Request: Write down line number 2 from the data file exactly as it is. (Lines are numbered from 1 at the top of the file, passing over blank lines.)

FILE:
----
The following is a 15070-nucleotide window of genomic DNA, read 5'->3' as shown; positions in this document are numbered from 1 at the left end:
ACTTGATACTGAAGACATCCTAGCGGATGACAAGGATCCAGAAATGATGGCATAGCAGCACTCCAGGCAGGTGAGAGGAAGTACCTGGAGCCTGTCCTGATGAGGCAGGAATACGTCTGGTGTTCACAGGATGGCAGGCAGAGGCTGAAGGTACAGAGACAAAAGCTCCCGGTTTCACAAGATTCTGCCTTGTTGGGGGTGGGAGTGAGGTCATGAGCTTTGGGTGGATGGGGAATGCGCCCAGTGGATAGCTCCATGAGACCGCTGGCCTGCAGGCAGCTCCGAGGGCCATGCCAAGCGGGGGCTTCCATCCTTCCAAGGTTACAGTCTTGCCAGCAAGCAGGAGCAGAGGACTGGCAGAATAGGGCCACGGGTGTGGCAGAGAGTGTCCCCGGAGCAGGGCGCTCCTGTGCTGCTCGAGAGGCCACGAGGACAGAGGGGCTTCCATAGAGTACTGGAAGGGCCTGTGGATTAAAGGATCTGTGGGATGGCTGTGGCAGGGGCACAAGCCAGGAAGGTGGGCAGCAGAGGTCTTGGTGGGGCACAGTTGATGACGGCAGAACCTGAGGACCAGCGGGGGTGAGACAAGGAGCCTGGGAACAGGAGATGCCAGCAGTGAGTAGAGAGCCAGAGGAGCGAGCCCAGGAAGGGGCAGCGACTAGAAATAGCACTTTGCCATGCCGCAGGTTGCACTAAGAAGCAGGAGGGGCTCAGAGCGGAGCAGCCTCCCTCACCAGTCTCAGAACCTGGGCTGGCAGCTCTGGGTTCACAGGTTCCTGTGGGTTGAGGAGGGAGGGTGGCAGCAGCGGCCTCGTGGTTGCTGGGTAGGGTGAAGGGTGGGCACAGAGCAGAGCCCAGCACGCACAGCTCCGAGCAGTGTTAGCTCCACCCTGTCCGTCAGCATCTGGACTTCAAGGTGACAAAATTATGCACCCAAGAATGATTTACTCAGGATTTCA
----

ACTTGATACTGAAGACATCCTAGCGGATGACAAGGATCCAGAAATGATGGCATAGCAGCACTCCAGGCAGGTGAGAGGAAGTACCTGGAGCCTGTCCTGATGAGGCAGGAATACGTCTGGTGTTCACAGGATGGCAGGCAGAGGCTGAAGGTACAGAGACAAAAGCTCCCGGTTTCACAAGATTCTGCCTTGTTGGGGGTGGGAGTGAGGTCATGAGCTTTGGGTGGATGGGGAATGCGCCCAGTGGATAGCTCCATGAGACCGCTGGCCTGCAGGCAGCTCCGAGGGCCATGCCAAGCGGGGGCTTCCATCCTTCCAAGGTTACAGTCTTGCCAGCAAGCAGGAGCAGAGGACTGGCAGAATAGGGCCACGGGTGTGGCAGAGAGTGTCCCCGGAGCAGGGCGCTCCTGTGCTGCTCGAGAGGCCACGAGGACAGAGGGGCTTCCATAGAGTACTGGAAGGGCCTGTGGATTAAAGGATCTGTGGGATGGCTGTGGCAGGGGCACAAGCCAGGAAGGTGGGCAGCAGAGGTCTTGGTGGGGCACAGTTGATGACGGCAGAACCTGAGGACCAGCGGGGGTGAGACAAGGAGCCTGGGAACAGGAGATGCCAGCAGTGAGTAGAGAGCCAGAGGAGCGAGCCCAGGAAGGGGCAGCGACTAGAAATAGCACTTTGCCATGCCGCAGGTTGCACTAAGAAGCAGGAGGGGCTCAGAGCGGAGCAGCCTCCCTCACCAGTCTCAGAACCTGGGCTGGCAGCTCTGGGTTCACAGGTTCCTGTGGGTTGAGGAGGGAGGGTGGCAGCAGCGGCCTCGTGGTTGCTGGGTAGGGTGAAGGGTGGGCACAGAGCAGAGCCCAGCACGCACAGCTCCGAGCAGTGTTAGCTCCACCCTGTCCGTCAGCATCTGGACTTCAAGGTGACAAAATTATGCACCCAAGAATGATTTACTCAGGATTTCA